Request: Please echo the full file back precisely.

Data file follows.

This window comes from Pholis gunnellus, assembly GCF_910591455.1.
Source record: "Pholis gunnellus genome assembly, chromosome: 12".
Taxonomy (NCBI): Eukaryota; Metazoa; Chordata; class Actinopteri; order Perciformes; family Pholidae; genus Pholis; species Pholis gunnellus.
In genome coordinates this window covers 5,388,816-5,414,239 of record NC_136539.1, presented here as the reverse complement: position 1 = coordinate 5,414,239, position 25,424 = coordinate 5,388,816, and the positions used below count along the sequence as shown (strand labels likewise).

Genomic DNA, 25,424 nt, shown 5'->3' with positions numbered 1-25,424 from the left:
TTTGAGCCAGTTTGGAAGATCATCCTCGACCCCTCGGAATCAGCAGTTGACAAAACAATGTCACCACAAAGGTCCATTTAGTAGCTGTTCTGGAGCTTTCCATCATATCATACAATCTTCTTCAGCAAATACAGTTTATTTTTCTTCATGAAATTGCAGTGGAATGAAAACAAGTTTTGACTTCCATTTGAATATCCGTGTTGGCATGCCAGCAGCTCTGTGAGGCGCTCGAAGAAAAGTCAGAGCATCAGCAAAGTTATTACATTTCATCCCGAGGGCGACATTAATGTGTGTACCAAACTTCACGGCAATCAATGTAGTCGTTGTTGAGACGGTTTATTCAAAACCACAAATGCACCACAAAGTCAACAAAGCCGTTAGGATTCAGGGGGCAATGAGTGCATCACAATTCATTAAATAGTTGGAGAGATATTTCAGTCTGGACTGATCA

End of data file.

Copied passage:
This window comes from Pholis gunnellus, assembly GCF_910591455.1.
Source record: "Pholis gunnellus genome assembly, chromosome: 12".
Taxonomy (NCBI): Eukaryota; Metazoa; Chordata; class Actinopteri; order Perciformes; family Pholidae; genus Pholis; species Pholis gunnellus.
In genome coordinates this window covers 5,388,816-5,414,239 of record NC_136539.1, presented here as the reverse complement: position 1 = coordinate 5,414,239, position 25,424 = coordinate 5,388,816, and the positions used below count along the sequence as shown (strand labels likewise).

Genomic DNA, 25,424 nt, shown 5'->3' with positions numbered 1-25,424 from the left:
TTTGAGCCAGTTTGGAAGATCATCCTCGACCCCTCGGAATCAGCAGTTGACAAAACAATGTCACCACAAAGGTCCATTTAGTAGCTGTTCTGGAGCTTTCCATCATATCATACAATCTTCTTCAGCAAATACAGTTTATTTTTCTTCATGAAATTGCAGTGGAATGAAAACAAGTTTTGACTTCCATTTGAATATCCGTGTTGGCATGCCAGCAGCTCTGTGAGGCGCTCGAAGAAAAGTCAGAGCATCAGCAAAGTTATTACATTTCATCCCGAGGGCGACATTAATGTGTGTACCAAACTTCACGGCAATCAATGTAGTCGTTGTTGAGACGGTTTATTCAAAACCACAAATGCACCACAAAGTCAACAAAGCCGTTAGGATTCAGGGGGCAATGAGTGCATCACAATTCATTAAATAGTTGGAGAGATATTTCAGTCTGGACTGATCA